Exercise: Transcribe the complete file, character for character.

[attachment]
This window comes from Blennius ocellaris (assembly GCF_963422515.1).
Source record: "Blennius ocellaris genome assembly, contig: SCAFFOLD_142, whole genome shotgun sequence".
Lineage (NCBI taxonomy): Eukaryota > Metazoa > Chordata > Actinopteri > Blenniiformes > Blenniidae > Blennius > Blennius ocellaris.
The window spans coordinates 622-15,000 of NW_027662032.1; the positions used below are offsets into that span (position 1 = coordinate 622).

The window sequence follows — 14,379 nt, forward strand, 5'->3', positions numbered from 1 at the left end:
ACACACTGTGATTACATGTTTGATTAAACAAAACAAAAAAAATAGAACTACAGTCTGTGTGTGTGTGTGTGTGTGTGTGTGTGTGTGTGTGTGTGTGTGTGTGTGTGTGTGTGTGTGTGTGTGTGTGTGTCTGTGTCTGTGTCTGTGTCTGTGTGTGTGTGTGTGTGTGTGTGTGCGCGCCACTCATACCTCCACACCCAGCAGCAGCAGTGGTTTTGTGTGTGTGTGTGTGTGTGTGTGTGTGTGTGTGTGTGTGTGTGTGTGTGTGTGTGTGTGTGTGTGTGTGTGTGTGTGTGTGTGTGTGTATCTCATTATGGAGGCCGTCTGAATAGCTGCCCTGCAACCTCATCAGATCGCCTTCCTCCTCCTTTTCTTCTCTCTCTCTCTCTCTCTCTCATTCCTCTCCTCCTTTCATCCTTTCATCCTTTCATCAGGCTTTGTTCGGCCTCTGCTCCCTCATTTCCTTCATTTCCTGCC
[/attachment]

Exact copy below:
This window comes from Blennius ocellaris (assembly GCF_963422515.1).
Source record: "Blennius ocellaris genome assembly, contig: SCAFFOLD_142, whole genome shotgun sequence".
Lineage (NCBI taxonomy): Eukaryota > Metazoa > Chordata > Actinopteri > Blenniiformes > Blenniidae > Blennius > Blennius ocellaris.
The window spans coordinates 622-15,000 of NW_027662032.1; the positions used below are offsets into that span (position 1 = coordinate 622).

The window sequence follows — 14,379 nt, forward strand, 5'->3', positions numbered from 1 at the left end:
ACACACTGTGATTACATGTTTGATTAAACAAAACAAAAAAAATAGAACTACAGTCTGTGTGTGTGTGTGTGTGTGTGTGTGTGTGTGTGTGTGTGTGTGTGTGTGTGTGTGTGTGTGTGTGTGTGTGTGTCTGTGTCTGTGTCTGTGTCTGTGTGTGTGTGTGTGTGTGTGTGTGCGCGCCACTCATACCTCCACACCCAGCAGCAGCAGTGGTTTTGTGTGTGTGTGTGTGTGTGTGTGTGTGTGTGTGTGTGTGTGTGTGTGTGTGTGTGTGTGTGTGTGTGTGTGTGTGTGTGTGTGTGTGTATCTCATTATGGAGGCCGTCTGAATAGCTGCCCTGCAACCTCATCAGATCGCCTTCCTCCTCCTTTTCTTCTCTCTCTCTCTCTCTCTCTCATTCCTCTCCTCCTTTCATCCTTTCATCCTTTCATCAGGCTTTGTTCGGCCTCTGCTCCCTCATTTCCTTCATTTCCTGCC